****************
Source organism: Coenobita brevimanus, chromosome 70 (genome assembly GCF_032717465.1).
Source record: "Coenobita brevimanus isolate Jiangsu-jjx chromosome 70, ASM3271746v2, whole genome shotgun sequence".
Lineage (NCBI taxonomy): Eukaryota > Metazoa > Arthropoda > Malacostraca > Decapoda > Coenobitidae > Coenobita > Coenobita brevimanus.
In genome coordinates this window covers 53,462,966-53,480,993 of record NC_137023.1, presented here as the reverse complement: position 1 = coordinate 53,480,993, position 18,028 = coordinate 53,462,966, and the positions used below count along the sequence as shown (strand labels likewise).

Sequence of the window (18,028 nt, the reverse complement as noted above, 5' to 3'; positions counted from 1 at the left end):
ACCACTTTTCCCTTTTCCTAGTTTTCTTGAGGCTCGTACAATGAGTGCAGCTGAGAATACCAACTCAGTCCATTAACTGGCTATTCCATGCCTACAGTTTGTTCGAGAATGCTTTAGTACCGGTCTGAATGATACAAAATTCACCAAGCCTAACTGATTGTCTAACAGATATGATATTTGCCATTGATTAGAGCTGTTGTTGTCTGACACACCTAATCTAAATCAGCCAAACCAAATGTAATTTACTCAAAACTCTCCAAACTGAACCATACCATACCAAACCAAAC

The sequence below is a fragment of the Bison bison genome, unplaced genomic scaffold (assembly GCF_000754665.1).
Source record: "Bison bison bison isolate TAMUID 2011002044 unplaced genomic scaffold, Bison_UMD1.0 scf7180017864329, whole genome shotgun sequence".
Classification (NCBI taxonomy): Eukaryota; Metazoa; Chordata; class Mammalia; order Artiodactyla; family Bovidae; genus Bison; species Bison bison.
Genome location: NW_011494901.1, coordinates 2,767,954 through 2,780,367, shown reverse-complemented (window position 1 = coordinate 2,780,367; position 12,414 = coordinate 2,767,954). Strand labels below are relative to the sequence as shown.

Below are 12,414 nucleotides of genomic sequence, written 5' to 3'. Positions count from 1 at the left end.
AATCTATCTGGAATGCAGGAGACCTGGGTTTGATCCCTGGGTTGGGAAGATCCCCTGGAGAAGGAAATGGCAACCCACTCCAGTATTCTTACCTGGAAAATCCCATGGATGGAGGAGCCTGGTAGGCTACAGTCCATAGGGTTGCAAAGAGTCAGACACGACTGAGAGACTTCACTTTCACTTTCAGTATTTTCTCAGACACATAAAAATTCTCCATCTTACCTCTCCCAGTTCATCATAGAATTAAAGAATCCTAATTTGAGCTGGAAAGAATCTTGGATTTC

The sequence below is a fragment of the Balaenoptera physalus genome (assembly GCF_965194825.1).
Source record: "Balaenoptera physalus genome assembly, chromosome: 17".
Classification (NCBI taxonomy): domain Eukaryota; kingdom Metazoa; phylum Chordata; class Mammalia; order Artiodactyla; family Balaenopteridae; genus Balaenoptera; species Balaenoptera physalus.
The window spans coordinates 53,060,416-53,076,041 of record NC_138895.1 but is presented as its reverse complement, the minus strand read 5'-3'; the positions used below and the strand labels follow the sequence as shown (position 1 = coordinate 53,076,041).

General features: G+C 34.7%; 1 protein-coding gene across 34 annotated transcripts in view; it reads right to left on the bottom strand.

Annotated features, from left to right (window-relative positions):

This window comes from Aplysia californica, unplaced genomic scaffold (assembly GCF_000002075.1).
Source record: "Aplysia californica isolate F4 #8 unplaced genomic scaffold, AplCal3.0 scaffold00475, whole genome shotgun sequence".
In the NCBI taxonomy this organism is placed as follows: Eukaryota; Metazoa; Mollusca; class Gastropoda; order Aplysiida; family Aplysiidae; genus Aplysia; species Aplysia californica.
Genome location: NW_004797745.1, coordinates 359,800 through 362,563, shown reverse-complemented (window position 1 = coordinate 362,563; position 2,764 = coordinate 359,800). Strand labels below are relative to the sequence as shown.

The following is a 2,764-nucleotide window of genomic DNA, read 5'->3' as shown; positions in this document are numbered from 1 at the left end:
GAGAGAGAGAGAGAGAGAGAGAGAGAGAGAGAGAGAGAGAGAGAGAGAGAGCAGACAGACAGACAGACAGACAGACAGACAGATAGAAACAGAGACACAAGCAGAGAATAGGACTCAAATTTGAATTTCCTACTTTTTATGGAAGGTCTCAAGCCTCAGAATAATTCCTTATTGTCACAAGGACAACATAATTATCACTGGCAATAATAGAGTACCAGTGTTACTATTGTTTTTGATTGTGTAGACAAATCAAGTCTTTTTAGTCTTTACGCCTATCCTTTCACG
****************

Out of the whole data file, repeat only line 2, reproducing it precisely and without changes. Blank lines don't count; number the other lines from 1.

Source record: "Coenobita brevimanus isolate Jiangsu-jjx chromosome 70, ASM3271746v2, whole genome shotgun sequence".